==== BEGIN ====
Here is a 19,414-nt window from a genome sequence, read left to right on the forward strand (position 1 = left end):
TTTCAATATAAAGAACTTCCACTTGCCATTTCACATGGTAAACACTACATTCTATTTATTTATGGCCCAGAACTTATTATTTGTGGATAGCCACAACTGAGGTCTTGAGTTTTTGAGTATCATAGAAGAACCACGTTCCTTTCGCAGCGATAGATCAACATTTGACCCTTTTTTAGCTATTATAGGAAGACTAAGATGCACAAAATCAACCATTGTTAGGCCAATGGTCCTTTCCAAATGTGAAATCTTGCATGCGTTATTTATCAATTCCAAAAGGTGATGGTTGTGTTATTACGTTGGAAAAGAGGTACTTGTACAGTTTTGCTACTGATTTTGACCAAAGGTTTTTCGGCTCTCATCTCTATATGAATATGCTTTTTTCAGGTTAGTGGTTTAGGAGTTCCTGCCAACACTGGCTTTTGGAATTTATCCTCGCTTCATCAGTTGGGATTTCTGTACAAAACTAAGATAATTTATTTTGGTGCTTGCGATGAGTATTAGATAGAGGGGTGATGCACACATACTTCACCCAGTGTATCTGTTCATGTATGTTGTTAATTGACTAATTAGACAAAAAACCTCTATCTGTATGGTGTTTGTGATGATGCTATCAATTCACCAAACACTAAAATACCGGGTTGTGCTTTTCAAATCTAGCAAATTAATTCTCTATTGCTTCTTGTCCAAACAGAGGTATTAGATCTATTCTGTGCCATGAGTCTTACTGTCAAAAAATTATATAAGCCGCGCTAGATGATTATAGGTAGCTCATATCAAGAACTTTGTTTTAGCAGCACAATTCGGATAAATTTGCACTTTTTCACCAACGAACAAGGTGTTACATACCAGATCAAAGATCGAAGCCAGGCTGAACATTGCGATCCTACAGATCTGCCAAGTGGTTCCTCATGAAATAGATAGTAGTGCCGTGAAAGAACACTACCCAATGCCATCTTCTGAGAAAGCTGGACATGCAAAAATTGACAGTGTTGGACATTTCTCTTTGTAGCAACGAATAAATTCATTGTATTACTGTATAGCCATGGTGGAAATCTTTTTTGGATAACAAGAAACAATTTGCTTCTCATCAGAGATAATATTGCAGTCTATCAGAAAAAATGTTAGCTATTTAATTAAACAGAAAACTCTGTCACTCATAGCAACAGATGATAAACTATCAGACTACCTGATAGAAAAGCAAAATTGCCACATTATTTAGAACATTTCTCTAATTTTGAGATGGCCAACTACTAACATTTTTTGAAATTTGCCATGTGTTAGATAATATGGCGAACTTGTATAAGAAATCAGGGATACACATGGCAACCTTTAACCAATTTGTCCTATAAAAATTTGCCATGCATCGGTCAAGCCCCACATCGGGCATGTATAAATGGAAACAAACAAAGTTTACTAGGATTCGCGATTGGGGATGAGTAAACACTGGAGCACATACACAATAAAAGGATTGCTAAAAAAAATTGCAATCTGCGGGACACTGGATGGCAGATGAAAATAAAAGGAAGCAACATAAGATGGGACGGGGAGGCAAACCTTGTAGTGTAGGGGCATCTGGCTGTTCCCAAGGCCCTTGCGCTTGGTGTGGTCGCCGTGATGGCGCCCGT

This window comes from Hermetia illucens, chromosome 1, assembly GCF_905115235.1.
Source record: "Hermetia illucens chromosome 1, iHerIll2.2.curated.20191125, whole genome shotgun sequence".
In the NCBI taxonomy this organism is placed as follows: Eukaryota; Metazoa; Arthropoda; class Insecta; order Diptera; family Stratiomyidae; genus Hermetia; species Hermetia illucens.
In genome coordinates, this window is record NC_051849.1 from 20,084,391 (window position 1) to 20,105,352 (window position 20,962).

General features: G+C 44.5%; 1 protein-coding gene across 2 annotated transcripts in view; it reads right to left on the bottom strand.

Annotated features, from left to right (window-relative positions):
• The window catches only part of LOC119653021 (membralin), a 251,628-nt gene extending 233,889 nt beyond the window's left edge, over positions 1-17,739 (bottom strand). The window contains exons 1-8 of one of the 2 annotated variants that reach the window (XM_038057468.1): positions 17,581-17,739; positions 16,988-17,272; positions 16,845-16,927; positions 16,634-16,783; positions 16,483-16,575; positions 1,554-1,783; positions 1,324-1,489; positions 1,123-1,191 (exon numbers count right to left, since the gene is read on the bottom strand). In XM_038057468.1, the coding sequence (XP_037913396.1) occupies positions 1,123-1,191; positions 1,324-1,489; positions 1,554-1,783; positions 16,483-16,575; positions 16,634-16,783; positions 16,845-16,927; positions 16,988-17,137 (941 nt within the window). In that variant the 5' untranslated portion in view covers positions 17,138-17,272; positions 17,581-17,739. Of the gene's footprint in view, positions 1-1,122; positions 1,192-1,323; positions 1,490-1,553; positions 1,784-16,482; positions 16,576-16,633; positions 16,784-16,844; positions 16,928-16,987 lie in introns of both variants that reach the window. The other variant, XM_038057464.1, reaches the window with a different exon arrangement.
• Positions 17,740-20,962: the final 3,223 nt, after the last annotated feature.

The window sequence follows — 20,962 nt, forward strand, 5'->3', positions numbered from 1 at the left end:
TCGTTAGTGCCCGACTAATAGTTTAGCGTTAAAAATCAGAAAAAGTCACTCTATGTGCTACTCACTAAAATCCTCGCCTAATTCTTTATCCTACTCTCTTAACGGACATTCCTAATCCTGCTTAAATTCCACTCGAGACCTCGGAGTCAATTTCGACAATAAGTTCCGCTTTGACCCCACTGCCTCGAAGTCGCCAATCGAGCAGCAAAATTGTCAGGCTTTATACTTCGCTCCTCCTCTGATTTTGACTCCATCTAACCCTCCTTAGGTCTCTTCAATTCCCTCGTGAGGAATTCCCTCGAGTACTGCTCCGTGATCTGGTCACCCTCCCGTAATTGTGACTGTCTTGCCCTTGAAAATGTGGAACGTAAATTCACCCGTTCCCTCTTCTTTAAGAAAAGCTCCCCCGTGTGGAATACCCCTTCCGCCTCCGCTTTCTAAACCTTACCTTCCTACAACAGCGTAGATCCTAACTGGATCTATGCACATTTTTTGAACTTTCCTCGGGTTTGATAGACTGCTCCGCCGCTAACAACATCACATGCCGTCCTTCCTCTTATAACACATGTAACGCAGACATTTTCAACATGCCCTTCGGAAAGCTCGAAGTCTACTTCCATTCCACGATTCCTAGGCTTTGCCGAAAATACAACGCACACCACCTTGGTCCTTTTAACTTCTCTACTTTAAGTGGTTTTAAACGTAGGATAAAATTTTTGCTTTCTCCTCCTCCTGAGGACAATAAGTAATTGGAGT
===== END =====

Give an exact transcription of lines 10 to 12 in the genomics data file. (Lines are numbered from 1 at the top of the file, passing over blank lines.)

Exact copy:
• Positions 17,740-20,962: the final 3,223 nt, after the last annotated feature.

The window sequence follows — 20,962 nt, forward strand, 5'->3', positions numbered from 1 at the left end:
TCGTTAGTGCCCGACTAATAGTTTAGCGTTAAAAATCAGAAAAAGTCACTCTATGTGCTACTCACTAAAATCCTCGCCTAATTCTTTATCCTACTCTCTTAACGGACATTCCTAATCCTGCTTAAATTCCACTCGAGACCTCGGAGTCAATTTCGACAATAAGTTCCGCTTTGACCCCACTGCCTCGAAGTCGCCAATCGAGCAGCAAAATTGTCAGGCTTTATACTTCGCTCCTCCTCTGATTTTGACTCCATCTAACCCTCCTTAGGTCTCTTCAATTCCCTCGTGAGGAATTCCCTCGAGTACTGCTCCGTGATCTGGTCACCCTCCCGTAATTGTGACTGTCTTGCCCTTGAAAATGTGGAACGTAAATTCACCCGTTCCCTCTTCTTTAAGAAAAGCTCCCCCGTGTGGAATACCCCTTCCGCCTCCGCTTTCTAAACCTTACCTTCCTACAACAGCGTAGATCCTAACTGGATCTATGCACATTTTTTGAACTTTCCTCGGGTTTGATAGACTGCTCCGCCGCTAACAACATCACATGCCGTCCTTCCTCTTATAACACATGTAACGCAGACATTTTCAACATGCCCTTCGGAAAGCTCGAAGTCTACTTCCATTCCACGATTCCTAGGCTTTGCCGAAAATACAACGCACACCACCTTGGTCCTTTTAACTTCTCTACTTTAAGTGGTTTTAAACGTAGGATAAAATTTTTGCTTTCTCCTCCTCCTGAGGACAATAAGTAATTGGAGT